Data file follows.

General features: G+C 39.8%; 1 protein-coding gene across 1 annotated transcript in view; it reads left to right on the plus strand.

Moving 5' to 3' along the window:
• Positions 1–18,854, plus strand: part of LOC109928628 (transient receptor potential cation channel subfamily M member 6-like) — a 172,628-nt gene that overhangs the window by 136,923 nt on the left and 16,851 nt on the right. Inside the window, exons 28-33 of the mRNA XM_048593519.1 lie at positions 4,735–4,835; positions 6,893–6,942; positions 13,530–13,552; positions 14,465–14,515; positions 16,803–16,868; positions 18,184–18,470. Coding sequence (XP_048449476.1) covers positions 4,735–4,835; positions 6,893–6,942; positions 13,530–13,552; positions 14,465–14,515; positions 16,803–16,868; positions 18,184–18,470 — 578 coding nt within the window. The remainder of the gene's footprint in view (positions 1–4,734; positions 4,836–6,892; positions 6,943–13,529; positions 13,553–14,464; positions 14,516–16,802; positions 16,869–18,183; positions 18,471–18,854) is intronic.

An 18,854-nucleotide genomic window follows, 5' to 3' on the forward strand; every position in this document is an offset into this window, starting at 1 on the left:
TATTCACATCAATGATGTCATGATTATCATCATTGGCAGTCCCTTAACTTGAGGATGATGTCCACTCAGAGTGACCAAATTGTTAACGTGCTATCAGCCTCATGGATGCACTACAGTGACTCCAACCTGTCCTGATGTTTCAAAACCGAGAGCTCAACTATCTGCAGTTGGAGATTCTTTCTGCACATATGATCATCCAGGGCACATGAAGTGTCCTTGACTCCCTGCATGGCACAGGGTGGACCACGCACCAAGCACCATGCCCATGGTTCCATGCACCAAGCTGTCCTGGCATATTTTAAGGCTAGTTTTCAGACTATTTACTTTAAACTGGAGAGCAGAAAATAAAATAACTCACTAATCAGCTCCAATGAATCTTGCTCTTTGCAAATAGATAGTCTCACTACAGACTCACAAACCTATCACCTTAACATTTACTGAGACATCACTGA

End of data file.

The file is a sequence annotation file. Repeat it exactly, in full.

General features: G+C 39.8%; 1 protein-coding gene across 1 annotated transcript in view; it reads left to right on the plus strand.

Moving 5' to 3' along the window:
• Positions 1–18,854, plus strand: part of LOC109928628 (transient receptor potential cation channel subfamily M member 6-like) — a 172,628-nt gene that overhangs the window by 136,923 nt on the left and 16,851 nt on the right. Inside the window, exons 28-33 of the mRNA XM_048593519.1 lie at positions 4,735–4,835; positions 6,893–6,942; positions 13,530–13,552; positions 14,465–14,515; positions 16,803–16,868; positions 18,184–18,470. Coding sequence (XP_048449476.1) covers positions 4,735–4,835; positions 6,893–6,942; positions 13,530–13,552; positions 14,465–14,515; positions 16,803–16,868; positions 18,184–18,470 — 578 coding nt within the window. The remainder of the gene's footprint in view (positions 1–4,734; positions 4,836–6,892; positions 6,943–13,529; positions 13,553–14,464; positions 14,516–16,802; positions 16,869–18,183; positions 18,471–18,854) is intronic.

An 18,854-nucleotide genomic window follows, 5' to 3' on the forward strand; every position in this document is an offset into this window, starting at 1 on the left:
TATTCACATCAATGATGTCATGATTATCATCATTGGCAGTCCCTTAACTTGAGGATGATGTCCACTCAGAGTGACCAAATTGTTAACGTGCTATCAGCCTCATGGATGCACTACAGTGACTCCAACCTGTCCTGATGTTTCAAAACCGAGAGCTCAACTATCTGCAGTTGGAGATTCTTTCTGCACATATGATCATCCAGGGCACATGAAGTGTCCTTGACTCCCTGCATGGCACAGGGTGGACCACGCACCAAGCACCATGCCCATGGTTCCATGCACCAAGCTGTCCTGGCATATTTTAAGGCTAGTTTTCAGACTATTTACTTTAAACTGGAGAGCAGAAAATAAAATAACTCACTAATCAGCTCCAATGAATCTTGCTCTTTGCAAATAGATAGTCTCACTACAGACTCACAAACCTATCACCTTAACATTTACTGAGACATCACTGA